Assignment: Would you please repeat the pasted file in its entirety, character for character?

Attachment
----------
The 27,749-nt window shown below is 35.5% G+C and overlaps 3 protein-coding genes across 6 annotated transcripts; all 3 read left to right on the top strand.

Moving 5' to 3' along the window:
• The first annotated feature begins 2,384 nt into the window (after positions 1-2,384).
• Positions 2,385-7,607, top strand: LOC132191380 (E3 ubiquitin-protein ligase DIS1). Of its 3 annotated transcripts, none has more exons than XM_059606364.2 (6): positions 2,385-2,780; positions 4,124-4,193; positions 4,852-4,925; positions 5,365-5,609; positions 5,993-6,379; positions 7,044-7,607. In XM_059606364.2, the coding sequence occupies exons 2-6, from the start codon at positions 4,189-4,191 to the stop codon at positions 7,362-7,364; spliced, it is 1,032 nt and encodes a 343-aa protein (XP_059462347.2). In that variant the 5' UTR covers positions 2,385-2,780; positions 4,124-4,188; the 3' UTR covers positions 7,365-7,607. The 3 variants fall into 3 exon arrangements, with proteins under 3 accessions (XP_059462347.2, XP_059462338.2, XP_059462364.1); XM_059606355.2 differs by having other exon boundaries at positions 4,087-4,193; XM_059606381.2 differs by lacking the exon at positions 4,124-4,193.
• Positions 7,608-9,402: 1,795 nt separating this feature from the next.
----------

The 27,749-nt window shown below is 35.5% G+C and overlaps 3 protein-coding genes across 6 annotated transcripts; all 3 read left to right on the top strand.

Moving 5' to 3' along the window:
• The first annotated feature begins 2,384 nt into the window (after positions 1-2,384).
• Positions 2,385-7,607, top strand: LOC132191380 (E3 ubiquitin-protein ligase DIS1). Of its 3 annotated transcripts, none has more exons than XM_059606364.2 (6): positions 2,385-2,780; positions 4,124-4,193; positions 4,852-4,925; positions 5,365-5,609; positions 5,993-6,379; positions 7,044-7,607. In XM_059606364.2, the coding sequence occupies exons 2-6, from the start codon at positions 4,189-4,191 to the stop codon at positions 7,362-7,364; spliced, it is 1,032 nt and encodes a 343-aa protein (XP_059462347.2). In that variant the 5' UTR covers positions 2,385-2,780; positions 4,124-4,188; the 3' UTR covers positions 7,365-7,607. The 3 variants fall into 3 exon arrangements, with proteins under 3 accessions (XP_059462347.2, XP_059462338.2, XP_059462364.1); XM_059606355.2 differs by having other exon boundaries at positions 4,087-4,193; XM_059606381.2 differs by lacking the exon at positions 4,124-4,193.
• Positions 7,608-9,402: 1,795 nt separating this feature from the next.